We only drifted three more miles downstream to call it a day at a big, sandy camp. It was still early in the afternoon, so everyone eventually drifted apart and went separate ways to explore. With so little in the way of landmarks to look forward to, I think I’m not the only one of the group whose thoughts had begun to turn toward home, and life after the trip.

The Canyon lost a lot of its edge today, and a deep relaxation had set in. Soon I caught up with the McCumbers and Chris Forsyth in the bed of a nearby canyon.

They were simply relaxing, dawdling, and enjoying themselves too.

The whole colossal scene was filled and studded and almost ignited by the witchery of desert sunlight, and the Gorge no longer looked at all a terrible place … it seemed broad and open and inviting. Now the Colorado no longer swirled brown and sullen; its bright blue surface shone and sparkled … Yet because of the size and the beauty and the brilliance of this magnificently unexpected view, I felt in that first moment on the lip of the terrace something of the shock that had overwhelmed me when I first stood, a year earlier, on the Rim of the Canyon. It even seemed that, once again, I was meeting the silence – the silence I thought I had grown accustomed to – as something solid, face to face. And just for a moment I felt once more the same understanding and acceptance of the vast, inevitable sweep of geologic time. –Colin Fletcher, The Man Who Walked Through Time

In trying to describe the great pines and sequoias of the Sierra, I have often thought that if one of those trees could be set by itself in some city park, its grandeur might there be impressively realized; while in its home forests, where all magnitudes are great, the weary, satiated traveler sees none of them truly. It is so with these majestic rock structures. –John Muir, Grand Canyon of the Colorado

The map-books described some “fine rock art” in the area. Our crew of wanderers was joined by Doug and a few others in search of the Indian markings, but we never found any art like the book describes. We wandered in all directions, but a roasting pit was the only clear discovery.

I did find this piece of piece of Tapeats Sandstone. It appears to have had some faint red markings that were washed away by the ages. Maybe.

Others have been here before.

On a mural wall I find petroglyphs – the images of bighorn sheep, snakes, mule deer, sun and raincloud symbols, men with lances. The old people, the Anasazi … What interests me is the quality of that pre-Columbian life, the feel of it, the atmosphere … what persistent and devilish enemies they must have had, or thought they had, when even here in the intricate heart of a desert labyrinth a hundred foot-miles from the nearest grassland, forest and mountains they felt constrained to make their homes, as swallows do, in niches high on the face of a cliff. — Edward Abbey, Desert Solitaire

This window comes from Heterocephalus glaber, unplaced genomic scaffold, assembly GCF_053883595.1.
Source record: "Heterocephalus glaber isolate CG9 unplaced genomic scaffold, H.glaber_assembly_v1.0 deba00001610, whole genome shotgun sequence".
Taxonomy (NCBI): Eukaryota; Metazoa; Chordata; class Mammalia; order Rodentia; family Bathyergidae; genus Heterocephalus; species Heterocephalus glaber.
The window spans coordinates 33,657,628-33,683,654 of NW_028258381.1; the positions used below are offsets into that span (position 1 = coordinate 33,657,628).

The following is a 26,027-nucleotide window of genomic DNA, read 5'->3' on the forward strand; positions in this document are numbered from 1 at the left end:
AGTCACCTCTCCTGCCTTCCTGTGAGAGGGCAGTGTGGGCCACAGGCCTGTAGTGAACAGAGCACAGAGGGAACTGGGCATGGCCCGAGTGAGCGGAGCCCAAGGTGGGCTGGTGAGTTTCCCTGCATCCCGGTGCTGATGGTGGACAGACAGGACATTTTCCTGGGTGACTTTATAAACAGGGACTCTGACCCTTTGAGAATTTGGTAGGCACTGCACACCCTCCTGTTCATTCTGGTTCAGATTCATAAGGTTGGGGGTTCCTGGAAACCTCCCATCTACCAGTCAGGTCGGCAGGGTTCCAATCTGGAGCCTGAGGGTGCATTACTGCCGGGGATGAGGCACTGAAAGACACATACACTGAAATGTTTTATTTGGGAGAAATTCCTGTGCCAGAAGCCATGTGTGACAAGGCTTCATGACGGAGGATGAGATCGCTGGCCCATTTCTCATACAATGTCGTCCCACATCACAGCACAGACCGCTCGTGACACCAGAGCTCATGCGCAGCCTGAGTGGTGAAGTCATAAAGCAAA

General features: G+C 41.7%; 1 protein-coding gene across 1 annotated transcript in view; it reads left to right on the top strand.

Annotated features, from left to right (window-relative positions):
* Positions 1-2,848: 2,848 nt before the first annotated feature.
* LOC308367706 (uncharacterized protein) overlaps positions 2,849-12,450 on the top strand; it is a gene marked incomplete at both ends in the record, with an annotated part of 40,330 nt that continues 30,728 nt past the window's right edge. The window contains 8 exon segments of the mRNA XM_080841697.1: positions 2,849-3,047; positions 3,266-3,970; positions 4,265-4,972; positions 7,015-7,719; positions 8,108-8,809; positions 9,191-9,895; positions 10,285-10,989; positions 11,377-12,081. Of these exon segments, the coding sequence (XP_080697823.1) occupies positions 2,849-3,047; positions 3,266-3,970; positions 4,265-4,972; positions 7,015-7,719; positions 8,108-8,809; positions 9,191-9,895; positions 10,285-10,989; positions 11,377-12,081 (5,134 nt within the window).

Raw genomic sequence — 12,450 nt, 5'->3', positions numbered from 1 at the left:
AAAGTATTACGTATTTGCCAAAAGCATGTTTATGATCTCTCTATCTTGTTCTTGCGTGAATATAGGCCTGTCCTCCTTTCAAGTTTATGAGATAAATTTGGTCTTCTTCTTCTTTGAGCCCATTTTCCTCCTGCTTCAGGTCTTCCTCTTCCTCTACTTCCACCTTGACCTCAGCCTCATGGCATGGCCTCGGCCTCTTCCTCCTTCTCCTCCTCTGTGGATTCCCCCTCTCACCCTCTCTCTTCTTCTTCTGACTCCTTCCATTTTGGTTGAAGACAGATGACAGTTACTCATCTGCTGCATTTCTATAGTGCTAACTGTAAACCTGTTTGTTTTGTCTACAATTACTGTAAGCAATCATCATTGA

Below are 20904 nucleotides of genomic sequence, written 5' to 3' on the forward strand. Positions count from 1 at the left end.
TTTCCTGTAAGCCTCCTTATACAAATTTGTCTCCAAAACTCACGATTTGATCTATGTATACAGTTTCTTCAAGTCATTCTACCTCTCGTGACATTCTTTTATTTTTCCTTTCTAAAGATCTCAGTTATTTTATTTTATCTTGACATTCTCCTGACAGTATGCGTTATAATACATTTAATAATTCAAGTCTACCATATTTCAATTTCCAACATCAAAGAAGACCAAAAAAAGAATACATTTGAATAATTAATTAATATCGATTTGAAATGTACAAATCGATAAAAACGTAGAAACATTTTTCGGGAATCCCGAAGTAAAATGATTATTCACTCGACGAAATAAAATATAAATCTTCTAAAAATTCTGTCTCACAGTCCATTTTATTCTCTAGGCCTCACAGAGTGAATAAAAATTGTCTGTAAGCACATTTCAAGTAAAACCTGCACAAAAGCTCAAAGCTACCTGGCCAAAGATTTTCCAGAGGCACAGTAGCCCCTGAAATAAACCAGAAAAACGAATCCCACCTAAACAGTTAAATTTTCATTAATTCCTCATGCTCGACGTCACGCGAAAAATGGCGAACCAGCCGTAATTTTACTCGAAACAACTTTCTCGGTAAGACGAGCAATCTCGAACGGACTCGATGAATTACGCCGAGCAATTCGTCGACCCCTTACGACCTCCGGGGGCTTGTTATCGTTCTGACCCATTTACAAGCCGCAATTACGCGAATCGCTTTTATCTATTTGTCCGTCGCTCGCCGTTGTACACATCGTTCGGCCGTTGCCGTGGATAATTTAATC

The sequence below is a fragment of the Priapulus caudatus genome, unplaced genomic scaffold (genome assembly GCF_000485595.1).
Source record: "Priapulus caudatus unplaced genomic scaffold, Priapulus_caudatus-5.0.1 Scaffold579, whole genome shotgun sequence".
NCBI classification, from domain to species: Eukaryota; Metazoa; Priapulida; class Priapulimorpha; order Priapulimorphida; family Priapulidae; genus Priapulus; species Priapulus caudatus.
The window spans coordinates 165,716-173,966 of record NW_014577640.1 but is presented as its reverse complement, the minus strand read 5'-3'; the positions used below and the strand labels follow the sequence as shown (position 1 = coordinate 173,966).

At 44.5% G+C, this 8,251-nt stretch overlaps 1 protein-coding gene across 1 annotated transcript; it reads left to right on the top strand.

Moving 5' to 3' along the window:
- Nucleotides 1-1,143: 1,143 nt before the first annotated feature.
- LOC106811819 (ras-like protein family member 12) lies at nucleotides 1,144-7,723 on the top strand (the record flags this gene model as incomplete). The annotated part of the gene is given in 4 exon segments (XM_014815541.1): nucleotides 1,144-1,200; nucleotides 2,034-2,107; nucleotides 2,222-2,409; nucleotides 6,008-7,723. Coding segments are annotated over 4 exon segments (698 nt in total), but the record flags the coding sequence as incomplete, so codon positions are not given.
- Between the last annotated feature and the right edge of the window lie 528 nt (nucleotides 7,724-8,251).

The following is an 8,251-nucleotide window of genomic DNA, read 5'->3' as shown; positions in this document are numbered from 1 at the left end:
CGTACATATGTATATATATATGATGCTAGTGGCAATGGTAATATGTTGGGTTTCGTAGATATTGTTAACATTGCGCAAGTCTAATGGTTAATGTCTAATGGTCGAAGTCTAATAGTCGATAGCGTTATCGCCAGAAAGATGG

As the day draws to a close, shadows, wondrous, black, and thick, like those of the morning, fill up the wall hollows, while the glowing rocks, their rough angles burned off, seem soft and hot to the heart as they stand submerged in purple haze, which now fills the canyon like a sea. Still deeper, richer, more divine grow the great walls and temples, until in the supreme flaming glory of sunset the whole canyon is transfigured, as if all the life and light of centuries of sunshine stored up and condensed in the rocks was now being poured forth as from one glorious fountain, flooding both earth and sky. — John Muir, Grand Canyon of the Colorado

“I’m sure you realize,” Harvey had said, “That it’s one thing to take on the Canyon the way I do, in a series of small bites from the Rim, but quite another to swallow it whole.” –Colin Fletcher, The Man Who Walked Through Time

No matter how many trips you have made, you always return knowing there is much you haven’t yet seen, even some places no one has ever been. Nobody knows all the Grand Canyon and probably no individual ever will. It is fantastically complicated. –Merrel Clubb

Tonight’s dinner was an encore of what had already become an instant classic. Josh’s team grilled up some ribeye steaks with potatoes, green beans, and Dutch-oven-apple-cobbler for dessert.

Thus endeth the Book of Worms.

It didn’t rain today.

Can’t get enough of rafting the Grand Canyon?
Check out this excellent collection of Boatman Stories!

Day 18 ——————————— River Journal ——————————— Day 20